A few years ago I was at the flea market where I spotted a couple of vintage dollhouses side by side in the same booth. Both were works in progress but one was nearly completed, while the other one was a shell of a structure, the walls studded out but not yet finished. The vendor clearly thought I was a first-class idiot when I chose to buy the second structure instead of the more finished two-story dollhouse, but I didn’t even try to explain the appeal. The more primitive structure brought me up short; it was hard to believe that someone would have taken the time to create studs for interior walls when constructing this little house. It looked more like a maquette than a dollhouse-in-progress, yet the structure itself was so humble it seemed unlikely that a builder would bother to create a scale model before making the real thing. In fact, constructing the real house would probably take roughly the same number of hours as creating its tiny counterpart.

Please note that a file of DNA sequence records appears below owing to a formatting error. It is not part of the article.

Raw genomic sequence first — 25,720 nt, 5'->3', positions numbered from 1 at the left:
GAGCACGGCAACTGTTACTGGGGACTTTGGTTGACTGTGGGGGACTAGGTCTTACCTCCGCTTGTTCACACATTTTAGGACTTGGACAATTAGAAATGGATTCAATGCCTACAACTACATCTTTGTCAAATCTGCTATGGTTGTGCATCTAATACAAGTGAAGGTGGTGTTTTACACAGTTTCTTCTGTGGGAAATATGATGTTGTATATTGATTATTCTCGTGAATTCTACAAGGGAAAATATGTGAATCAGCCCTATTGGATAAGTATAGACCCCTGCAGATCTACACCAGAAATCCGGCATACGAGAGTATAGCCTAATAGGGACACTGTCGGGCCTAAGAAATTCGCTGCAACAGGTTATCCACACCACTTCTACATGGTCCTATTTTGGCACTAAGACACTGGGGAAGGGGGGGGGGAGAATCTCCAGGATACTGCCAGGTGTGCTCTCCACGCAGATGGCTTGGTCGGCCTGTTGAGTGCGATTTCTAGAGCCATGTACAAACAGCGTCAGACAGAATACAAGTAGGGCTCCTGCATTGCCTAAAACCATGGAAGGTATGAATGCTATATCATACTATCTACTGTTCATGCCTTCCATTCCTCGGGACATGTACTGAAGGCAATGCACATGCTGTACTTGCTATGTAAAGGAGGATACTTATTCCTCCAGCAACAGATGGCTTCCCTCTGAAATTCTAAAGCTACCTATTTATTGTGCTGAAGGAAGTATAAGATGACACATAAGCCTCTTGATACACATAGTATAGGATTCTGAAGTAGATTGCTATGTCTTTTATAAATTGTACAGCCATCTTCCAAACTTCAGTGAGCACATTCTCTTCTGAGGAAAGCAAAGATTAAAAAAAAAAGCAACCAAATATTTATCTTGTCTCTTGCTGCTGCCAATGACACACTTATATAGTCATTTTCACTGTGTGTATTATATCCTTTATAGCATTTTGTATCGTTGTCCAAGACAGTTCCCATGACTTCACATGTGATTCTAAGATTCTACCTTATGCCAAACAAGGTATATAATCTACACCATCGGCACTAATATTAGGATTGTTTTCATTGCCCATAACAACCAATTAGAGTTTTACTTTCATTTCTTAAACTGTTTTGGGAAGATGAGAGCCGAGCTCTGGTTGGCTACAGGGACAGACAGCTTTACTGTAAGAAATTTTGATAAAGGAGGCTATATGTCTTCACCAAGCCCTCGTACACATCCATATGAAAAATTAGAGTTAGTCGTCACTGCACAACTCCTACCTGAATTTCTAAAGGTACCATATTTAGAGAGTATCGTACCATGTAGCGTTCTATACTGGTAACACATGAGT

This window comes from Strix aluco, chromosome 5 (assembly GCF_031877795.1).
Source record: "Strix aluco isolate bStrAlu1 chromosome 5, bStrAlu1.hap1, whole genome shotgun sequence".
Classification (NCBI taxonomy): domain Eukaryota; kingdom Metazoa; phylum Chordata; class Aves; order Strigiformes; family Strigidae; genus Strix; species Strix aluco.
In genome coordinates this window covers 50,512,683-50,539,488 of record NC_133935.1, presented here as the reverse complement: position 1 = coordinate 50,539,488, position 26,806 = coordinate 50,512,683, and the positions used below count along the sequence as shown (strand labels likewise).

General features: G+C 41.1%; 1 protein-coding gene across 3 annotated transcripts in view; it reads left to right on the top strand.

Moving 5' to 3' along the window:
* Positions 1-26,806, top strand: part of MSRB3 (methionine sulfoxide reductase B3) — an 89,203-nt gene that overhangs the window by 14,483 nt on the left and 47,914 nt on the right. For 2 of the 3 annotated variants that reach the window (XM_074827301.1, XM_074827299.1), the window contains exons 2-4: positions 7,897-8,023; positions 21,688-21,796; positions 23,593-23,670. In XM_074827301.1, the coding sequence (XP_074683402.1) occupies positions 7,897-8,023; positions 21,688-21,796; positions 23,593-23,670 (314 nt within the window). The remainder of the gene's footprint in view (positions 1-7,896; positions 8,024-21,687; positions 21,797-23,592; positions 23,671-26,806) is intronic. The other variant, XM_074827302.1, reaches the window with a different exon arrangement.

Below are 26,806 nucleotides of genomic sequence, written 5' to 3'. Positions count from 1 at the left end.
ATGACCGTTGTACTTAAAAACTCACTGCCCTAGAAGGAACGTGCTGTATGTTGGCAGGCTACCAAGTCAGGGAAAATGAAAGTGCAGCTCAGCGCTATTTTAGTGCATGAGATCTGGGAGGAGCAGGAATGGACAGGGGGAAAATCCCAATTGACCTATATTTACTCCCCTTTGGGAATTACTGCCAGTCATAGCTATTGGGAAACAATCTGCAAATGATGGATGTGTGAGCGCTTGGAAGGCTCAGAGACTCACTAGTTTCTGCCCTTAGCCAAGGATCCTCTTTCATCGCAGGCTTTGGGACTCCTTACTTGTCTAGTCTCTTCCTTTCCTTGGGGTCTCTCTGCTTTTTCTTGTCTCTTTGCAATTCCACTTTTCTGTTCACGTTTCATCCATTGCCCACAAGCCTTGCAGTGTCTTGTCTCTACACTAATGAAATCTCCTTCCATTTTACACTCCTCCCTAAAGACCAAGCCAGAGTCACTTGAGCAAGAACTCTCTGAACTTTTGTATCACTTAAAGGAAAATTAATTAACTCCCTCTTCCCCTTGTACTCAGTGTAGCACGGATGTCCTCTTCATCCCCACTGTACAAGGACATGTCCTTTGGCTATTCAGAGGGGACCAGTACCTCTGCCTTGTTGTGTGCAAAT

I find this house to be a compelling little vessel for imagining the kind of lives that that would have occupied such a raw structure, lives appropriate to its lack of architectural flourish. I see small, underfed homesteaders, hardscrabble types who would rather spend their days felling trees, planing wood and nailing boards together in the wilderness of the New World hoping it would all work out rather than spending their days in the Old World knowing for sure it wouldn’t.